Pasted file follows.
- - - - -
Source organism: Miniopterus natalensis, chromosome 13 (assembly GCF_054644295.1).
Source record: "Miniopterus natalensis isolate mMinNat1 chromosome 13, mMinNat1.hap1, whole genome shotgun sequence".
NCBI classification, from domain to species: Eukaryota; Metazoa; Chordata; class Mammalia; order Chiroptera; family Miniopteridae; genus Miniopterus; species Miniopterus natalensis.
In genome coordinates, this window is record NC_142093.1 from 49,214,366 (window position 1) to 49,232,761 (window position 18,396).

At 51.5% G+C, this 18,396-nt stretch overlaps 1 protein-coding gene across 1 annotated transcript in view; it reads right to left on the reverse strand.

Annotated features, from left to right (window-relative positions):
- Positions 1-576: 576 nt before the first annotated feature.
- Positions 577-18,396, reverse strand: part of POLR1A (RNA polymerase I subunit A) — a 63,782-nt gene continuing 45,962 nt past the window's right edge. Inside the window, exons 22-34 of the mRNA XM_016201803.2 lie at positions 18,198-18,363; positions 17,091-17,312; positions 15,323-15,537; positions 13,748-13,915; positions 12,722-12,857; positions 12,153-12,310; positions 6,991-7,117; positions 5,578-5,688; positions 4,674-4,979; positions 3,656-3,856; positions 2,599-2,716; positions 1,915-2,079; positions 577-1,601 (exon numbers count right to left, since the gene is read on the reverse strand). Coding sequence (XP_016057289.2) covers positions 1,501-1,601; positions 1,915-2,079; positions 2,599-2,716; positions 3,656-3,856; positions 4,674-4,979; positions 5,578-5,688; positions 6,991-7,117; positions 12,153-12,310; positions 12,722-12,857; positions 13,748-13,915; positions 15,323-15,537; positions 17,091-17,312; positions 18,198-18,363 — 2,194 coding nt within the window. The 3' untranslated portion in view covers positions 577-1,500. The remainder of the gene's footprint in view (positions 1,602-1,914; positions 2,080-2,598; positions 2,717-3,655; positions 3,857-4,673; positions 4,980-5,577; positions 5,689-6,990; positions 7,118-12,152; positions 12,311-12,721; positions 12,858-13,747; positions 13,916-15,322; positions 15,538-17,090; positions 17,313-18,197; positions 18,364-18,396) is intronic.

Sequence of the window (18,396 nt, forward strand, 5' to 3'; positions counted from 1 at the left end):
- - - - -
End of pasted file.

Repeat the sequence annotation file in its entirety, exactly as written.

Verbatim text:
Source organism: Miniopterus natalensis, chromosome 13 (assembly GCF_054644295.1).
Source record: "Miniopterus natalensis isolate mMinNat1 chromosome 13, mMinNat1.hap1, whole genome shotgun sequence".
NCBI classification, from domain to species: Eukaryota; Metazoa; Chordata; class Mammalia; order Chiroptera; family Miniopteridae; genus Miniopterus; species Miniopterus natalensis.
In genome coordinates, this window is record NC_142093.1 from 49,214,366 (window position 1) to 49,232,761 (window position 18,396).

At 51.5% G+C, this 18,396-nt stretch overlaps 1 protein-coding gene across 1 annotated transcript in view; it reads right to left on the reverse strand.

Annotated features, from left to right (window-relative positions):
- Positions 1-576: 576 nt before the first annotated feature.
- Positions 577-18,396, reverse strand: part of POLR1A (RNA polymerase I subunit A) — a 63,782-nt gene continuing 45,962 nt past the window's right edge. Inside the window, exons 22-34 of the mRNA XM_016201803.2 lie at positions 18,198-18,363; positions 17,091-17,312; positions 15,323-15,537; positions 13,748-13,915; positions 12,722-12,857; positions 12,153-12,310; positions 6,991-7,117; positions 5,578-5,688; positions 4,674-4,979; positions 3,656-3,856; positions 2,599-2,716; positions 1,915-2,079; positions 577-1,601 (exon numbers count right to left, since the gene is read on the reverse strand). Coding sequence (XP_016057289.2) covers positions 1,501-1,601; positions 1,915-2,079; positions 2,599-2,716; positions 3,656-3,856; positions 4,674-4,979; positions 5,578-5,688; positions 6,991-7,117; positions 12,153-12,310; positions 12,722-12,857; positions 13,748-13,915; positions 15,323-15,537; positions 17,091-17,312; positions 18,198-18,363 — 2,194 coding nt within the window. The 3' untranslated portion in view covers positions 577-1,500. The remainder of the gene's footprint in view (positions 1,602-1,914; positions 2,080-2,598; positions 2,717-3,655; positions 3,857-4,673; positions 4,980-5,577; positions 5,689-6,990; positions 7,118-12,152; positions 12,311-12,721; positions 12,858-13,747; positions 13,916-15,322; positions 15,538-17,090; positions 17,313-18,197; positions 18,364-18,396) is intronic.

Sequence of the window (18,396 nt, forward strand, 5' to 3'; positions counted from 1 at the left end):